Decriminalised Murder. An outlet for American Rage

I recently saw The Purge (James DeMonaco) at the cinema. Please note before reading any further that this blog will contain spoilers.

The basic premise of the film, set in 2022, is that a new government has taken over, and has created The Purge. A night – or 12 hours to be precise – where all crime is legal. The purpose of this is so society can “purge” all of the hate and anger that has built up within them without having to face the legal ramifications. The results of this night are that crime is at an all time low, unemployment is at 1% and the population is a manageable amount.

When this night takes place in 2022, a small family – who opts out of the purge, but still shows respect and understanding for it – ends up being terrorized and hunted in their own home after the youngest of the family lets someone take refuge with them.

A lot of people have given this film bad reviews. A lot of people say its predictable, its stupid, its unrealistic. I haven’t found many people examining the film from my point of view.

It really made me think. A lot. I left the cinema with so many questions, almost to the point that I didn’t actually think about whether or not I enjoyed it. Now I’m going to open up these thoughts and questions to you.

The Purge Chain

This is something I came up, similar to the food chain, that can be used to examine how the purge affects the people involved –

  1. High Ranking Officials – They are on a special list that makes them exempt from The Purge. They are not to be harmed, and presumably they can do no harm. If they can’t, then they have no place on this chain. If they are, then they are top of the food chain.
  2. The Purgers – Those that take the night very seriously. They purposely commit murder and violent crimes because they feel it is the right to do so. They treat it as ritual cleansing. Although they won’t aim to harm those who respectfully choose not to take part, they will if they get in their way. They will even harm their own if they must. It is quite possible that they plan for this night year round. They probably feel no guilt for their crimes.
  3. The Psychos/yobs – Those who would commit crime anyway, either because they are evil or cruel, or those who can’t help it because they are mentally unstable. They probably don’t care about the purge, or the meaning behind it. They are probably part of the small amount of people who still commit crimes year round. They probably won’t get attacked, or at least if they do will be quite likely to survive.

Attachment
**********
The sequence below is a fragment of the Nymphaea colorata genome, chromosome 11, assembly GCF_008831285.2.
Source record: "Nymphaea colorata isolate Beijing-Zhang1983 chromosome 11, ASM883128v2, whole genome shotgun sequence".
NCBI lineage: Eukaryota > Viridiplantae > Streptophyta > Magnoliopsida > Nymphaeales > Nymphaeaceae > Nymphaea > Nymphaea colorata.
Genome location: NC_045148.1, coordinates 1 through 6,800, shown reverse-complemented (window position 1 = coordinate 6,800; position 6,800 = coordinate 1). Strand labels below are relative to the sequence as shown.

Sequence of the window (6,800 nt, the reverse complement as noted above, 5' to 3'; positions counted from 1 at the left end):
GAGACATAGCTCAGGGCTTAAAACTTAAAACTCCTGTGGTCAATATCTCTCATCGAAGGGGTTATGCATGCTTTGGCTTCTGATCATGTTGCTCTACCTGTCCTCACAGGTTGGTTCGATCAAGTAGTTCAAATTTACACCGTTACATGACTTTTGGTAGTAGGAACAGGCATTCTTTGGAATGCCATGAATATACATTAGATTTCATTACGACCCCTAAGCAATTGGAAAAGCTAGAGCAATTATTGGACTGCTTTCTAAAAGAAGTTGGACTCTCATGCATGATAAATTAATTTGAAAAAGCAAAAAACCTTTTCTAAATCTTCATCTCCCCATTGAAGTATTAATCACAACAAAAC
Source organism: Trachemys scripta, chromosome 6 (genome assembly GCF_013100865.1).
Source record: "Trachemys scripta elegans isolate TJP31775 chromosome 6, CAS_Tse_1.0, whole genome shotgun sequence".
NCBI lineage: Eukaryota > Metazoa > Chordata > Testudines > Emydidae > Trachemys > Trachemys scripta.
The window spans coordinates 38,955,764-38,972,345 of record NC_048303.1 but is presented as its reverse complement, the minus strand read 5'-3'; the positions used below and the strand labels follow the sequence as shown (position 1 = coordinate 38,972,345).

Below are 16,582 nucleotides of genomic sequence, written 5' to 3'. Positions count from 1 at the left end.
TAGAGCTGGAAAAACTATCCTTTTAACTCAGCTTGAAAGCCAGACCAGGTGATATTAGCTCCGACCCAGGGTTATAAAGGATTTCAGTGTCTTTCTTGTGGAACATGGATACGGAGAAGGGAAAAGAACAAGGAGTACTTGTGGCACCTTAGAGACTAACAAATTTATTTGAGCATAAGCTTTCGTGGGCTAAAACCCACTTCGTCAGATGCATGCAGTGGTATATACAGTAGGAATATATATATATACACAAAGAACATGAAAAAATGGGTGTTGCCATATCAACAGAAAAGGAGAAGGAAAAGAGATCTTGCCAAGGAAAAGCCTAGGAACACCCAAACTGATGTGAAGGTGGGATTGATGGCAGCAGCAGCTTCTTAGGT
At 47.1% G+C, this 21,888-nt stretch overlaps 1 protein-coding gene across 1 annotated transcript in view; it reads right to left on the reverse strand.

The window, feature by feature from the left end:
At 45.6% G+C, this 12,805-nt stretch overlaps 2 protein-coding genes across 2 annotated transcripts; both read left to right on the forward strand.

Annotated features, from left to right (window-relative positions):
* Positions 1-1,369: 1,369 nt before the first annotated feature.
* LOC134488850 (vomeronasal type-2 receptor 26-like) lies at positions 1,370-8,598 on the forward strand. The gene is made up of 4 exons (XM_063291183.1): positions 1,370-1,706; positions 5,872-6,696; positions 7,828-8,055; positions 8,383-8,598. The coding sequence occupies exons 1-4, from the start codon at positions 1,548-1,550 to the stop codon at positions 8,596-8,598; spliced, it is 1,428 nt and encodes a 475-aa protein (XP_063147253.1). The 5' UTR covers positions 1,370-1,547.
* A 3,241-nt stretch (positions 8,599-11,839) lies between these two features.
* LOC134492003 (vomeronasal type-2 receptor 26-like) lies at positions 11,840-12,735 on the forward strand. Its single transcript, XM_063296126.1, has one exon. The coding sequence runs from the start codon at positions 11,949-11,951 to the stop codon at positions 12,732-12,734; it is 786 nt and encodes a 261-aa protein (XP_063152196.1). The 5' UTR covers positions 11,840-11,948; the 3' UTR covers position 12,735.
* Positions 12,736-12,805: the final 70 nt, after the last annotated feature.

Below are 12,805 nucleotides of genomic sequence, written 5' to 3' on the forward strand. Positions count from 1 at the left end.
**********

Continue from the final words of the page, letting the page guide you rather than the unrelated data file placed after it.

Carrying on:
4. Decliners – Those who respectfully refuse to purge. They place blue flowers outside of their homes to show they understand the meaning behind the night, but don’t wish to cause harm nor take part in any. Although it’s not stated throughout the film, it is presumed that the “decliners” are rich and live in gated communities. They are rich enough to be able to afford security systems and to be able to put their houses into lockdown. Although they are open to attack, it is unlikely. They won’t do any damage unless it is in self-defense.
  5. The Curious/Needy – These few individuals will most likely commit none violent crimes. The majority will do things that they would like to do without having to go to prison or face up to the consequences, like sit at home taking drugs or stealing a fancy TV. They’re definitely open to getting hurt, but most likely from being in the wrong time at the wrong place.
  6. The Homeless/Poor – One of the reasons that the purge was created, was to remove the “unworthy” from society. By getting rid of those that don’t contribute,they are making the world a better place. They are targeted and hunted by “The Purgers” and are least likely to be able to defend themselves.

As is demonstrated by this film though, The Purge chain does not always apply. The Decliners end up having to use self-defense – in quite a violent manner – to survive the night. They actually saved by who we assume is part of the 6th group.

The sort of impression you get from the characters in the film is that a lot of people opt out, but most feel it works. Whether or not this is true is never stated, but maybe it is just fear of what will happen to them if they offer up a differing opinion.

Whilst watching the film, and studying the habits of the family, I realized that a lot of things hang in a very delicate balance for them, and for the rest of their society. If such a thing were to ever come about – and I’ve heard many people call the film ridiculous, unrealistic, and say it would never happen, but looking back through history there are a lot of things that people have said that same about that have come to pass. I’m not saying this will ever happen, of course.